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My personal musings about anything that gets on my radar screen--heavily dominated by politics.
|Next Round of "The Catholic Thing"
I wanted to wait 24 hours to comment on the Pastoral Letter from Bishop Sheridan of Colorado Springs. If you've missed it, the thesis is "Sheridan singles out politicians who support abortion rights, stem-cell research and euthanasia, saying those candidates "ipso facto place themselves outside full communion with the Church and so jeopardize their salvation."" The reason for my delay was, for one thing, I wanted to wait and hear the response from the political class; for another, I needed to chew on what he said for a little while to see how I stand on it.
A key line from early in the letter:
For many, conscience is no more than personal preference or even a vague sense or feeling that something is right or wrong, often based on information drawn from sources that have nothing to do with the law of God. Keep this in mind when politicians who claim Catholicism say they vote on issues based on their understanding of the Constitution or the Supreme Court's rulings.
I don't, however, want to get too bogged down in a doctrinal debate. The first point of interest for me is how the political class will respond to this. To pull a few quotes out of the Post and News stories:
from Mike Miles, Democratic Senate Candidate (and non-Catholic): The notion of clerics or some other religious leaders really controlling a political situation is anathema to democracy. . .Right now, we have people fighting to build a democracy in Iraq, and we don't want to see religious clerics controlling their political system. . .I don't think that's too great a stretch or a false analogy" Except for that whole forced worship thing. Catholics do have a choice to stay in the church or not--Iranians and Saudis really don't.
from Bill Ritter, Democratic DA of Denver (a Catholic): "I just think this is a tragic direction for the bishop to take," Ritter said. "My great fear is that it will drive Catholics away from the church, Catholics who abide by the church teaching in everything they do,. . ." You know, perhaps except when they're exercising their greatest right in our democracy--VOTING.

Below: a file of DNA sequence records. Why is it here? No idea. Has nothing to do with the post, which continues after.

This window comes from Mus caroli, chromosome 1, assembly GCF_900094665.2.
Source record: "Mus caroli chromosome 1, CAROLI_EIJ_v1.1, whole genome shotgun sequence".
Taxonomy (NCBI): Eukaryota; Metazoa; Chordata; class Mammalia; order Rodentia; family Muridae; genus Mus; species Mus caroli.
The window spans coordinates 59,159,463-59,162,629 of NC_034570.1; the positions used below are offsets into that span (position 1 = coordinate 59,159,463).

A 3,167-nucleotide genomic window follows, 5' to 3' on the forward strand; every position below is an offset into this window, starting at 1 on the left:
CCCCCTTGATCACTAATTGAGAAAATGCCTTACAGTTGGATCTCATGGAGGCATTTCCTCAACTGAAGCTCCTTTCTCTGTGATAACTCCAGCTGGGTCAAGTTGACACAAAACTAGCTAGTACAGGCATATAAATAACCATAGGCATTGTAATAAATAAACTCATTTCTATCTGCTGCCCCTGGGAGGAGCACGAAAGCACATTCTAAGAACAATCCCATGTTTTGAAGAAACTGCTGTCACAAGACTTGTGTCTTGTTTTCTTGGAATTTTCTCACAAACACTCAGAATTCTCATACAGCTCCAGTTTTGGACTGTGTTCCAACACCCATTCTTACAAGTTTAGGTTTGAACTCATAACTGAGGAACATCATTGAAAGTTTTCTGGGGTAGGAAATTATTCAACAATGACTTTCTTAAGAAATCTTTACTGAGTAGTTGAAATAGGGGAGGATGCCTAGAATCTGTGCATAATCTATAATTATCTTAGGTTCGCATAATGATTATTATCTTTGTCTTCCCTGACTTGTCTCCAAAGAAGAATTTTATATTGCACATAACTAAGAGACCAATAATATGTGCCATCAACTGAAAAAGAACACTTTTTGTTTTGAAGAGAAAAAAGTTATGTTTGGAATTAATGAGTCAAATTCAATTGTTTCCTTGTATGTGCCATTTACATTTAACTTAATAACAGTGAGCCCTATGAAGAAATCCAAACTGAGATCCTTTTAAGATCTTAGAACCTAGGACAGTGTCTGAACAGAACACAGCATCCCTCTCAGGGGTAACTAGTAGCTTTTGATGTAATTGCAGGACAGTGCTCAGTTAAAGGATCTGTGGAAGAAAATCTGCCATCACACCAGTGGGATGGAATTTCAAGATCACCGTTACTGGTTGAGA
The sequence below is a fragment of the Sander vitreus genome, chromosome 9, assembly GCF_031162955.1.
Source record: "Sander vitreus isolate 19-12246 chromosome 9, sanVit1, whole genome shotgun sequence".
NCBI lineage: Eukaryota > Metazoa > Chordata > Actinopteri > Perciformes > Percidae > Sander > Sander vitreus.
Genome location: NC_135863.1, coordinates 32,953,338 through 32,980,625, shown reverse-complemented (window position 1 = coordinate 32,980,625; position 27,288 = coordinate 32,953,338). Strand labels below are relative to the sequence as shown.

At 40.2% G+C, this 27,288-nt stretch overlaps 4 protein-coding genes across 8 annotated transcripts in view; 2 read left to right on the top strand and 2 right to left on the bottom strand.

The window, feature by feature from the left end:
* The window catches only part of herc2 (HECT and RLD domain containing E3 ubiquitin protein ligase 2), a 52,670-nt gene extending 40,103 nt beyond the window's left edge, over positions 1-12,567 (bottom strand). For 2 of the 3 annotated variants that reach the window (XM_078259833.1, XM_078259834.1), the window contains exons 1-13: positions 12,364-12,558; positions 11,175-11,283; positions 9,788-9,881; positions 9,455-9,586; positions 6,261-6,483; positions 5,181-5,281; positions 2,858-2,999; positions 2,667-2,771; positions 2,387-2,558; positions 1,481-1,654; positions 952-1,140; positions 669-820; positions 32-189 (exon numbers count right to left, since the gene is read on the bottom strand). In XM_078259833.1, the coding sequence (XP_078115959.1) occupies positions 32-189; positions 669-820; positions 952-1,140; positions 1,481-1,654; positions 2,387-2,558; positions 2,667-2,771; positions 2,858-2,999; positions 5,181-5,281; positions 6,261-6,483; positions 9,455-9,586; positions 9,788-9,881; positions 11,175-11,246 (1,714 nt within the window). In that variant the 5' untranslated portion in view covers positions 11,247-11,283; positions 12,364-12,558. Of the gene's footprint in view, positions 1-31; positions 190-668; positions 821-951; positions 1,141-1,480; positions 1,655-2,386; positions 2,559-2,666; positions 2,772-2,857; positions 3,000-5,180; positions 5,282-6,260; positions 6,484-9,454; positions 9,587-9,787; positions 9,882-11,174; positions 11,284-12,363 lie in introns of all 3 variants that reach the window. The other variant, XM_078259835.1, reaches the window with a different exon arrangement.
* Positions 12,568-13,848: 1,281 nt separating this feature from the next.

from Terry Kelly, Denver attorney (and Catholic): "American bishops are neither equipped by education nor life experience to understand democracy, especially the concept of woment's rights within a democracy. If anybody has left the church, these guys have. They've gone Taliban." Taliban? Really? I'm trying to remember the last time I saw a group of thugs strutted around under the auspices of the Church beating and stoning women for having an abortion, much less the far more heinous crime of . . .SHOCK. . . not covering their heads. Besides which, is the Post trying to intimate by running this quote that there are those who think Bishops are stupid?
Curiously, Ken Salazar was silent on the issue. Might have learned a lesson or two a couple weeks ago, huh?
Predictably, Democrats who identify themselves as Catholics are going to be apoplectic about this. And not just because it's inconvenient. If I may slip on my amateur psychiatrist hat for a moment, I think the reason for their discomfort is much more fundamental: this, and Archbishop Chaput's recent writings, have forced an internal crisis within these Catholics. At some point, at some level, they have to look in the mirror and decide if their Faith is more important than their politics. This will force an examination of paradigms, and that is never a comfortable pursuit. Perhaps, just perhaps, this will drive lefties away from the Catholic Church; or, perhaps, this will cause a slow seismic shift in the way the country looks at abortion.
On the second level, I am not quite as comfortable with this statement as with earlier statements from bishops. For one thing, I think voters tend to vote on a variety of subjects, and while abortion is one of them, I'm not sure it is a top-three consideration. Even Catholic voters, who tend to think in very socially liberal ways, especially with regard to social spending and the governmental safety net, only split their vote in 2000. For my part, reducing the election process to one issue dramatically oversimplifies things; besides which the edict about denying communion will be impossible to enforce. The Catholic Church also opposes the death penalty--why wasn't this mentioned by the Bishop? There is a justification within Church doctrine, that of institutional and societal self-defense, but this is still a point of deviation.
Bottom line is I applaud the Bishop for his bold stance (though, granted, it doesn't effect me), and I think more religious leaders ought to try to point out the connection between personal morality and electoral choice. However, I don't think this will, in the long run, be good for either the Church or the pro-life movement.